Yes…or No!

Again, you have heard that it was said to the people long ago, “Do not break your oath, but keep the oaths you have made to the Lord.” But I tell you, Do not swear at all: either by heaven, for it is God’s throne; or by the earth, for it is his footstool; or by Jerusalem, for it is the city of the Great King. And do not swear by your head, for you cannot make even one hair white or black. Simply let your “Yes” be “Yes,” and your “No,” “No”; anything beyond this comes from the evil one. (Matthew 5:33–37)

It is not good enough that we are careful never to swear falsely. Jesus commands His people not to swear at all, by heaven or earth, or by any person or place. Simply say yes or no. Jesus said, “Anything beyond this comes from the evil one” (v. 37). This is a significant teaching. It is the message behind the practice of Quakers and others who choose to follow it carefully. In such cases, most courts allow those with such conviction to say that they “affirm” rather than “swear” when taking an oath of office or testifying in court.

The bottom line of Jesus’ teaching is that we are always to be honest. Because of their obedience to this command, the early Quakers gained a reputation for being trustworthy. Quakers do not swear oaths of any kind. In addition to the practice being clearly forbidden in Scripture, as we have seen, the act itself is illogical and to some extent, insulting. Quakers understand that when one speaks one is either telling the truth to the best of one’s knowledge or telling a lie. The repeating of an oath does not magically change what is in someone’s heart and implies that someone may for some reason tell the truth simply by virtue of taking the oath as opposed to simply being honest in all things.

To swear is to make a solemn appeal to almighty God as a witness to a statement or transaction, saying something such as, “God is my witness.” In early times, the Jewish oath, “As the Lord liveth,” was held sacred. Then, later, the rabbis taught that if God was not mentioned, then the oath was not binding. As a result perjury was rampant. Jesus was so against this practice He said anything more than a simple yes or no was evil. To say any more infers that you are so liable to be dishonest that there must be an oath before you can be trusted.

James 5:12 deals with this same theme and says that if you say more than yes or no you may fall under judgment: “Above all, my brothers, do not swear—not by heaven or by earth or by anything else. Let your “Yes” be yes, and your “No,” no, or you will be condemned.” It almost seems that Jesus is saying, “Even if people won’t believe you, don’t drag God into it.” God is not interested in verifying everything anyone says just because they mention His name. He is condemning people who treat oaths with contempt by making them casually or thoughtlessly.

In Craig Keener’s commentary on Matthew (p. 192 ff.), the historical context of Jesus’ statement is explained. Apparently, in ancient societies, oath taking was considered dangerous, since they essentially called upon a deity of some kind to execute vengeance in the event that the oath was not fulfilled. Therefore, a flippant or false oath was, in a very real sense, blasphemy because God’s name was misused for wrong purposes.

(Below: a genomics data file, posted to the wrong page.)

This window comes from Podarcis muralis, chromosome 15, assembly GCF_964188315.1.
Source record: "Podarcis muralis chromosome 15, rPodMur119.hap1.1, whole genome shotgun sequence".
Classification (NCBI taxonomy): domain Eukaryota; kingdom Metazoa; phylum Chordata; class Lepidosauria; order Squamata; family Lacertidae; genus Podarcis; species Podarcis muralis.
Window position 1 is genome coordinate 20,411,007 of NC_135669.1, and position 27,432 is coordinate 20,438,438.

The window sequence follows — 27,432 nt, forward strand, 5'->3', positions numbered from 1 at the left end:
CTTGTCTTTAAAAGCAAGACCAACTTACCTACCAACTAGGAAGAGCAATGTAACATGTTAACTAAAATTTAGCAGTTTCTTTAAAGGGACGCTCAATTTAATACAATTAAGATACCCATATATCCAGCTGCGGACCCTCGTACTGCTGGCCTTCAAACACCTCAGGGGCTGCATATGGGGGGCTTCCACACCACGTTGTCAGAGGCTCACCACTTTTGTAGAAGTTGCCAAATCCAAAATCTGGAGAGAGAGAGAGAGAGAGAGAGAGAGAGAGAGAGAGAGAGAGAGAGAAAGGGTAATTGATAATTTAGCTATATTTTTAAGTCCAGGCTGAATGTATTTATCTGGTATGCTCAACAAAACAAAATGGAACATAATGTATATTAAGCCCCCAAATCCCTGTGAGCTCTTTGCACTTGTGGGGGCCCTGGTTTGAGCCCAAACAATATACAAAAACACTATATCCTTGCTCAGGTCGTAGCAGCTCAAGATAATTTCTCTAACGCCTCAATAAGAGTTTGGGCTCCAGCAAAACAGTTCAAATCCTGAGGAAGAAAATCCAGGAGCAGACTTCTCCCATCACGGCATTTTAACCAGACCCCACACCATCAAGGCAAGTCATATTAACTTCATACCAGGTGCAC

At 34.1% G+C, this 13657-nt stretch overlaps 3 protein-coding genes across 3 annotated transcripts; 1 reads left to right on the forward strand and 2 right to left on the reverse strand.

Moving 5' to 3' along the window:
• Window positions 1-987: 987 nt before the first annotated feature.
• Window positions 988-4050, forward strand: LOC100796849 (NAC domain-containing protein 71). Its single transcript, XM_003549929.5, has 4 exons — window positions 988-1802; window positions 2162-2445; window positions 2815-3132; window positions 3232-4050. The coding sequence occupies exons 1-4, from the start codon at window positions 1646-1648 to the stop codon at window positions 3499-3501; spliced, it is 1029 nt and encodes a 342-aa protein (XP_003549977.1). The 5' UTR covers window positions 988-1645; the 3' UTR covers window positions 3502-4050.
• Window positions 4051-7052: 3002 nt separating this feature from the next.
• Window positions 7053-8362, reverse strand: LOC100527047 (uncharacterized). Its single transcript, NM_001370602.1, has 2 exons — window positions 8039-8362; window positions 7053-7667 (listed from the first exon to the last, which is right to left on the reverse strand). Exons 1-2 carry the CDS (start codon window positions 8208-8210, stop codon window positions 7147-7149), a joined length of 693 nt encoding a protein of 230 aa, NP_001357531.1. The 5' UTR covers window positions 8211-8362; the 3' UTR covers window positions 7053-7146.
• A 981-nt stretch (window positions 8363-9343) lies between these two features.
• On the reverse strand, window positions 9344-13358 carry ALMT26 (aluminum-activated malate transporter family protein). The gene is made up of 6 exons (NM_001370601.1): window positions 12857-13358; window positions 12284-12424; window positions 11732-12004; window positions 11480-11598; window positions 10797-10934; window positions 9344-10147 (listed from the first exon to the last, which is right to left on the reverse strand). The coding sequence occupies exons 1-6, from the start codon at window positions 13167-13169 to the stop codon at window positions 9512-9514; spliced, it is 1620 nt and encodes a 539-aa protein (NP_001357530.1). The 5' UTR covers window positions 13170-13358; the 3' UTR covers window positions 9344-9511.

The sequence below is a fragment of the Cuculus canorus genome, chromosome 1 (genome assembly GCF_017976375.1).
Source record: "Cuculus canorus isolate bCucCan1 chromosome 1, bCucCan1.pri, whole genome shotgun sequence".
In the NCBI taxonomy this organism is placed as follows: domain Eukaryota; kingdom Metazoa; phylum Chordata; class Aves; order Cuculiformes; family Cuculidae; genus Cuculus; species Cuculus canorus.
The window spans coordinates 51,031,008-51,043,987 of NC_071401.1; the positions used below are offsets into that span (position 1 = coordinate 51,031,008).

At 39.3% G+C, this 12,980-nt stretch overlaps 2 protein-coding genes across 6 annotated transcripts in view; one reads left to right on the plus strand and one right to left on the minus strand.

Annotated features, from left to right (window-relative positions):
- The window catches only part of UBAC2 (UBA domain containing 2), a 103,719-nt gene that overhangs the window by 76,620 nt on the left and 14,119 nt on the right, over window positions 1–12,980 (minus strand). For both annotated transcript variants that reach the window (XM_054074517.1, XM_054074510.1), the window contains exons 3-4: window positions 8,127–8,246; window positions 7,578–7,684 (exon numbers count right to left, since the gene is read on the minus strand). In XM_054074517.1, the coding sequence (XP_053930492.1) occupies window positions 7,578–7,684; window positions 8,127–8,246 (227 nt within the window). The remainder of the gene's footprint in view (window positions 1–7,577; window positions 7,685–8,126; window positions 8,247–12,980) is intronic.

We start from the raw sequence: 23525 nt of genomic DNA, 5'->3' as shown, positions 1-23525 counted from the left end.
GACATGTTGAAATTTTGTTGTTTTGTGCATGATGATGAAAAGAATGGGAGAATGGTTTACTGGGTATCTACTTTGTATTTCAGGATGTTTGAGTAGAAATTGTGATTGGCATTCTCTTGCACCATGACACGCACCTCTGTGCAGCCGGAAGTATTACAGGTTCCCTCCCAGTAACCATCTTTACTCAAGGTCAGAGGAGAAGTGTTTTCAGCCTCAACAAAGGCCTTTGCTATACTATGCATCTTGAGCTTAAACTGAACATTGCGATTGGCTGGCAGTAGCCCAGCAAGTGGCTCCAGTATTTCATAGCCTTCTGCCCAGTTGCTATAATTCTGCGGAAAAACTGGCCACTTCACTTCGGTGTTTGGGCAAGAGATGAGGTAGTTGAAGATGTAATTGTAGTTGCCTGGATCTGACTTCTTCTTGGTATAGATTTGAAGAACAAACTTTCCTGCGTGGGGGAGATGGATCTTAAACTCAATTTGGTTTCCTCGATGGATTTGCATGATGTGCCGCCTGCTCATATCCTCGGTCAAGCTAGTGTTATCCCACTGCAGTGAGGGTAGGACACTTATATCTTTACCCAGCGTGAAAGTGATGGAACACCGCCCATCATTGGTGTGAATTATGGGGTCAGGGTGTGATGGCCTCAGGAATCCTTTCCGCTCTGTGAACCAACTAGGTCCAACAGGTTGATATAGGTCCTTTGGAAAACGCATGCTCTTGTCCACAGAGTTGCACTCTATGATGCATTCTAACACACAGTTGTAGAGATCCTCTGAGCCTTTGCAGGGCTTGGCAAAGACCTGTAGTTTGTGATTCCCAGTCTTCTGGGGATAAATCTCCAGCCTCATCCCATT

According to Tekton, an education and apologetics ministry, “The Greek philosopher Pythagoras and others similarly taught, ‘let one’s word carry such conviction that one need not call deities to witness.’ In the context of Jesus’ own day, there existed a ‘popular abuse’ of oath-taking in which surrogate objects were introduced to swear by, so as not to profane the divine name—things like the right hand, Jerusalem, God’s throne, and the head. Jesus also addresses this practice in his directive not to swear on such objects, as some thought it easier to break an oath if they swore on something inanimate rather than God.” (See http://www.tektonics.org/lp/oathswear.html.)

People should know that they can count on what you say, and that no confirmation of any kind is necessary. We should develop such a good reputation for honesty that people will not require proof of what we affirm. We will be respected for such a stand. May God help us to guard our reputations.

 God, give me a new understanding of Your position on swearing oaths. Help me to so speak and so live that those around me will know that they can rely on me to speak the truth. I thank You, Lord Jesus, that You Yourself are truth. As I speak truth, may it always be the truth in love that marks You and Your followers.

 –Adapted from Encountering Jesus: Praying the Commands of Christ into Your Life by Norval Hadley. This book is available at prayershop.org. Use the code CONPSP3 at checkout to receive an additional 10% discount.

Prayer Points

Glorify the Almighty God, who has the power to defeat your accuser and deceiver, Satan (Rev. 12:7-10). Thank God that his immeasurable power is at work within you (Eph. 3:20). Confess those times when you have tried to battle against Satan in your own strength. Commit yourself to living in God’s all-surpassing power (2 Cor. 4:7). Ask God to help you see how his power can be made perfect in your weakness (2 Cor. 12:9).

Pray for those countries that are clearly under Satan’s power, marked by cruelty, injustice, and horrible poverty. Ask God to bring his light into the darkness.

–Prayer Points taken from Patterns for Prayer by Alvin VanderGriend. This book is available at prayershop.org. Use the code CONPSP3 at checkout to receive an additional 10% discount.

Connection (Devotions for Everyday Life) © 2018 is published daily by Harvest Prayer Ministries. Subscribe here.